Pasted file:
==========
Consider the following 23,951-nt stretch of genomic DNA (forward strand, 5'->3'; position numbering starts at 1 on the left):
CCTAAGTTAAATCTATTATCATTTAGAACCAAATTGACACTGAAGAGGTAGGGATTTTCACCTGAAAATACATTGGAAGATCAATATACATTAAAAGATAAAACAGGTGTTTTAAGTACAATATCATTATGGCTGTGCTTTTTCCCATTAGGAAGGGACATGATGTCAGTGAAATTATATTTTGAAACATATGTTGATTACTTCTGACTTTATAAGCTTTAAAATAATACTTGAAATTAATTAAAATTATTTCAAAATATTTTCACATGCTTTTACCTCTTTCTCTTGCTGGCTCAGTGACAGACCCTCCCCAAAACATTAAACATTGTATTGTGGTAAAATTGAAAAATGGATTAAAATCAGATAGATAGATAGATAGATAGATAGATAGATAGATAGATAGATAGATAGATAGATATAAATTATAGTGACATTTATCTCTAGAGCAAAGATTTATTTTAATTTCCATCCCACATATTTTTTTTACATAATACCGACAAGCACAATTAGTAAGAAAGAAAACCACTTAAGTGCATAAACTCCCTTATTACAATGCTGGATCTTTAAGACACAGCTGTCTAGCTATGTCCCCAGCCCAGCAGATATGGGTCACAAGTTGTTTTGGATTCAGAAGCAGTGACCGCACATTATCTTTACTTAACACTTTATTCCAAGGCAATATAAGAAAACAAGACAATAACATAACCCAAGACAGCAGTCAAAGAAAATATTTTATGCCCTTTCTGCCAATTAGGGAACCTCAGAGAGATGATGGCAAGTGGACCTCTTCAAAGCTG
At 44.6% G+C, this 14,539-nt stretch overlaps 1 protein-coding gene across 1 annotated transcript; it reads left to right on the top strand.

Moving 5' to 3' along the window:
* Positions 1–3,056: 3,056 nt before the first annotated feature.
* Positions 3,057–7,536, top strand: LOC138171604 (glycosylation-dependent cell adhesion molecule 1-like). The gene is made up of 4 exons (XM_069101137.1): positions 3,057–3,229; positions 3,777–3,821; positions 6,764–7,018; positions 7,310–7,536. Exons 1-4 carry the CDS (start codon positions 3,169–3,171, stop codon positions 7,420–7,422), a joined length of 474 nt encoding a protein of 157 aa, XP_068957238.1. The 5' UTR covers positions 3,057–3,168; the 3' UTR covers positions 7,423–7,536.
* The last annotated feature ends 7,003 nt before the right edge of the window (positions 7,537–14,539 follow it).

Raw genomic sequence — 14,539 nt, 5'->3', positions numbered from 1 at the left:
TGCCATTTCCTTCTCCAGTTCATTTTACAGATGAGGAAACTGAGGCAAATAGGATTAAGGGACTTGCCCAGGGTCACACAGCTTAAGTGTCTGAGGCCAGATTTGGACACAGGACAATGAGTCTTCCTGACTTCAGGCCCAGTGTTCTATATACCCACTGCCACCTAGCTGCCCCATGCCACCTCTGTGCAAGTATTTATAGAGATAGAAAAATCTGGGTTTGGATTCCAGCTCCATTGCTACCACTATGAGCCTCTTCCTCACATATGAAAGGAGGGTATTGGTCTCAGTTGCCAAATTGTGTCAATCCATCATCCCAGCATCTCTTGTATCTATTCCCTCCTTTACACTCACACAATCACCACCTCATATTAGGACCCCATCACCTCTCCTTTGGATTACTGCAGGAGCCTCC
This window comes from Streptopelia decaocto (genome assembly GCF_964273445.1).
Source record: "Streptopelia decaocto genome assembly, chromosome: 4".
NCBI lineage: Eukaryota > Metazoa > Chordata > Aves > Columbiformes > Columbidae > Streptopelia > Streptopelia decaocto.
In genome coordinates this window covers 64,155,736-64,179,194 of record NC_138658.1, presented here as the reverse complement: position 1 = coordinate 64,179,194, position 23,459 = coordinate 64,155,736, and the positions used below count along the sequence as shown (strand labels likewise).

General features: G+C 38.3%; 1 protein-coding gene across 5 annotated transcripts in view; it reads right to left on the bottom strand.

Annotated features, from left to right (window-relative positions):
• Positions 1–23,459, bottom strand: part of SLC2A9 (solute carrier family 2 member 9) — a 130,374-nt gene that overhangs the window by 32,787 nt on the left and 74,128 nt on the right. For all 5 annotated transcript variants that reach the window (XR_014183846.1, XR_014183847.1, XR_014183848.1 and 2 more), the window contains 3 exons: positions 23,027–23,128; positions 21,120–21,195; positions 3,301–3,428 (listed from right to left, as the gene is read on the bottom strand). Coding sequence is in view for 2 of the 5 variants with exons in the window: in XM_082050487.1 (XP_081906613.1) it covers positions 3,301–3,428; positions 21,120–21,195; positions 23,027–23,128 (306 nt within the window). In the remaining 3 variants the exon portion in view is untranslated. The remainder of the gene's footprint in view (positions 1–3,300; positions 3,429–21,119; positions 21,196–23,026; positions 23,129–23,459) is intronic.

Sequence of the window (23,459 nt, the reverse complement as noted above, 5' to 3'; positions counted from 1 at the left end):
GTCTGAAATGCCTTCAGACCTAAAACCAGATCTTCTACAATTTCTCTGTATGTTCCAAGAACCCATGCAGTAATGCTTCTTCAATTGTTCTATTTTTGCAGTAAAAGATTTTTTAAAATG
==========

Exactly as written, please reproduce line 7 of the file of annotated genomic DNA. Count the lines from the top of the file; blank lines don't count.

* The last annotated feature ends 7,003 nt before the right edge of the window (positions 7,537–14,539 follow it).